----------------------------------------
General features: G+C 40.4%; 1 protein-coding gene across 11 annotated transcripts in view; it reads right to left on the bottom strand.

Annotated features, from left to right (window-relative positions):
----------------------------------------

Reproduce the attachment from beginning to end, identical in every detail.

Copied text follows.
General features: G+C 40.4%; 1 protein-coding gene across 11 annotated transcripts in view; it reads right to left on the bottom strand.

Annotated features, from left to right (window-relative positions):